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I am running into an issue with DNS caching whilst running a test application on a Windows Server 2008 environment. The test application simulates hundreds of users connection to a web service. The web service is hosted behind Amazons Web Services and is actually a load balancer with many Amazon EC2 instances behind it. The load balancer and EC2 instances work fine under normal operation as the normal client connections distribute evenly. However, when I run the test application, all the connections hit a single EC2 instance. I believe this may be down to the Windows environment hosting the test application caching the DNS lookup.

How can I disable DNS caching? I thought it would be easy by just stopping the DNS Client service (as mentioned here: but this did not change anything. Is there anything else that must be done to disable the caching?

Is there something else I could look at which might be causing these problem?

EDIT: Is it possible there is another level of DNS caching within the WCF service that is being used?


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I think your problem is that your load balancer is trying to send all traffic from the same host to the same server... this is "by design"... (aka: "sticky session")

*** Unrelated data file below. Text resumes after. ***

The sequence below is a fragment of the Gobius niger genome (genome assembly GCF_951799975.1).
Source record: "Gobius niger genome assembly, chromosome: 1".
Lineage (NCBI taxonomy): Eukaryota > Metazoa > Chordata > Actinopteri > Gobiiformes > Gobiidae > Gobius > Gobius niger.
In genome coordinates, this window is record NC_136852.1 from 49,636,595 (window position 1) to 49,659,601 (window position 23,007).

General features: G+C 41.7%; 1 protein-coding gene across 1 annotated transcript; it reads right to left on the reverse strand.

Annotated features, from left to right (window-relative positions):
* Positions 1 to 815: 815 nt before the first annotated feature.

You need to explicitly tell your load balancer that you want to disable sticky sessions and enable "round robin"... (the specific terminology will vary depending on your load balancer technology)

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Thanks for your reply but I don't think this is the case as running a local console application with the DNS Client service on the local machine turned off seems to spread load correctly. It is only when we use the test application which uses WCF services that load balancing doesn't seem to happen. – millie Jun 1 '12 at 13:47

Based on this other question, I think you need

ServicePointManager.DnsRefreshTimeout = 0;


request.KeepAlive = false;

You can set the ServicePointManager settings via the web.config. See the MSDN documentation.

Also, there's another similar setting enableDnsRoundRobin which looks like it might help you too.

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